Three years ago, Steve Arnett had a vision to transform one of Nanaimo’s notorious crime hubs into respectable and affordable youth housing.
This month a restored white house opened to accept its first tenant. More young people are expected to move into the building in the coming weeks.
It is the culmination of a dream for Arnett, chief executive officer of Nanaimo Youth Services Association. But it also represents the reincarnation of the old rooming house and the push to revitalize a neighbourhood that’s long struggled with slum landlords and drug activity, he said.
“I don’t want to over-dramatize, but I also don’t want to [underplay], this place got a reputation for a reason,” Arnett said. “It was a real blight on the neighbourhood and people were angry … and horrified and there didn’t seem to be much they could do about it.
“Then a will swept through the community … and here we are.”
When Arnett first came across the old rooming house at 545 Haliburton St., it was only a husk of its former self. The 107-year-old Edwardian-style home had been built by one of the area’s founding families, but over the years had fallen into disrepair at the hands of landlords and tenants.
According to the Nanaimo RCMP, it had become an “absolute ghetto” and one of the top concerns in the south end between 2006 and 2008.
Police, who at times held keys to the rooming house, would come across street thugs peddling drugs out of bedrooms and homeless people sleeping in the bathroom. One day they found so much blood splattered against the wall of the Edwardian home, it looked like there had been a massacre – though no one reported any violence, said Cpl. Dave LaBerge.
Another time, a woman was found passed out on the floor still gripping a flaming blow torch she’d used to cook crack or heroine. Anything seemed to go at the White House, said LaBerge, who adds the house was unsafe and on the verge of becoming a nuisance property before Nanaimo’s fire department shut it down over fire code violations.
“It was bad,” he said. “I can tell you before NYSA bought it, I didn’t even know if it was worth the money to bring it back.”
Arnett had heard the stories about the house when he first came across it, but was still able to see its long-term potential, he said. Located in one of the city’s oldest neighbourhoods, the two-storey residence would offer youth waterfront views of the Nanaimo estuary and the convenience of living close to the downtown core. It was located in a diverse neighbourhood and near transportation and recreation.
The challenge would be in restoring the building and creating a new reputation for a house that had become synonymous with drugs, violence and sexual exploitation, said the youth services CEO.
“If you said the words ‘white house’ to most people who have lived in this community long enough, an image would pop into their heads,” Arnett said. “We promised when we were done with it it wouldn’t be the white house anymore.”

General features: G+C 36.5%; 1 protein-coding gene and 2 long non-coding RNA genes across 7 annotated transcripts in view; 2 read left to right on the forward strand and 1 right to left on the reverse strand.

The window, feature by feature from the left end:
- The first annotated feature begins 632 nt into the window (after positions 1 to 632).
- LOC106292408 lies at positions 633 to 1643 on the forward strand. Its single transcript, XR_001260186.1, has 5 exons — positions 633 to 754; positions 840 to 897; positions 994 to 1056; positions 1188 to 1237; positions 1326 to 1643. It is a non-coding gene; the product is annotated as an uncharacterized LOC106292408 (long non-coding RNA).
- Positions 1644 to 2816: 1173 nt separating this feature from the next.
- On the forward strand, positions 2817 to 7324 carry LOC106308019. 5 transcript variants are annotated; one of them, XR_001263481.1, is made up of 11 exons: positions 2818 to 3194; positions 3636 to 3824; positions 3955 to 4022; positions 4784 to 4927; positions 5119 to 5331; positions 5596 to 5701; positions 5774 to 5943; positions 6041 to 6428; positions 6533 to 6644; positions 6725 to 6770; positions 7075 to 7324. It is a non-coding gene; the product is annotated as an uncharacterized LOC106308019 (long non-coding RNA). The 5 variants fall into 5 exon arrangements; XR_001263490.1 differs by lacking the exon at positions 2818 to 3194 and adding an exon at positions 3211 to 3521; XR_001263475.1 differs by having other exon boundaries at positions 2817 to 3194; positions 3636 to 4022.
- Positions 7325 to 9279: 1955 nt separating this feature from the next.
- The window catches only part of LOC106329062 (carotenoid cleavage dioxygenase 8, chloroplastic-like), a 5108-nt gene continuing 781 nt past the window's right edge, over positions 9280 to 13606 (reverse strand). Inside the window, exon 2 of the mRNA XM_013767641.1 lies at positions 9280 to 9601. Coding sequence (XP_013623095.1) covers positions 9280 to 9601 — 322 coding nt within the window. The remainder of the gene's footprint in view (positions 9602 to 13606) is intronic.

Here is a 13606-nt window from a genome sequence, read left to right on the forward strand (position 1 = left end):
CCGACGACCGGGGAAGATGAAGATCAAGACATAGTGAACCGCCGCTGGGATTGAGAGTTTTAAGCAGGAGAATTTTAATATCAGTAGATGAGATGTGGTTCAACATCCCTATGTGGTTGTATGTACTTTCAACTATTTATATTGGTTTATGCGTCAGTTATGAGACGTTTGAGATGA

It took more than $75,000 in government funding to transform the building into the 14 units of affordable housing for employed youth. Work crews took four bins of garbage out of the house and stripped most of the building down to its studs, leaving only the original wooden floors and the old Edwardian-style banister. A new coat of blue paint hid the white and the building was renamed the Rowe House after its original owners.
In a final act of showing the neighbourhood the building has undergone a physical and spiritual renewal, Arnett had a Snuneymuxw healer cleanse and bless the building. He promised nearby residents the house would start fresh, just like its new tenants.
“[The house] started out as quite a prominent location and building in Nanaimo and you feel that when you go in now,” he said. “There is just an ambiance in the house … it’s full of light when it was full of darkness.”
For the neighbourhood – and the RCMP – the new youth housing is anticipated to be a positive change and part of an ongoing effort to revitalize the south end. There has been a movement for close to a decade to take back the neighbourhood from street culture and those who’ve lived and worked in the area say they’ve noticed a shift. The neighbourhood is more connected and engaged in taking ownership of their private property and parks, there’s more live-in homeowners and more efforts to give street people stable housing, they say.
Nanaimo Youth Services Association has added to the transition by turning something dilapidated into something useable, said LaBerge.
“I think it’s the best thing to happen for that site and the neighbourhood,” he said. “I don’t know who other than a society with grant funding could see the value into putting that much money [into] fixing up a place as far gone as that [one].”
Douglas Hardie, South End Community Association president, and resident Susan Powers, both call the new Rowe House an improvement. Powers is taking a wait-and-see approach to whether it becomes a long-term benefit for the community, but said she hopes it offers the sort of respectability the south end is looking for.
Furnished suites will be rented out for $450 and include use of kitchens, bathrooms and showers.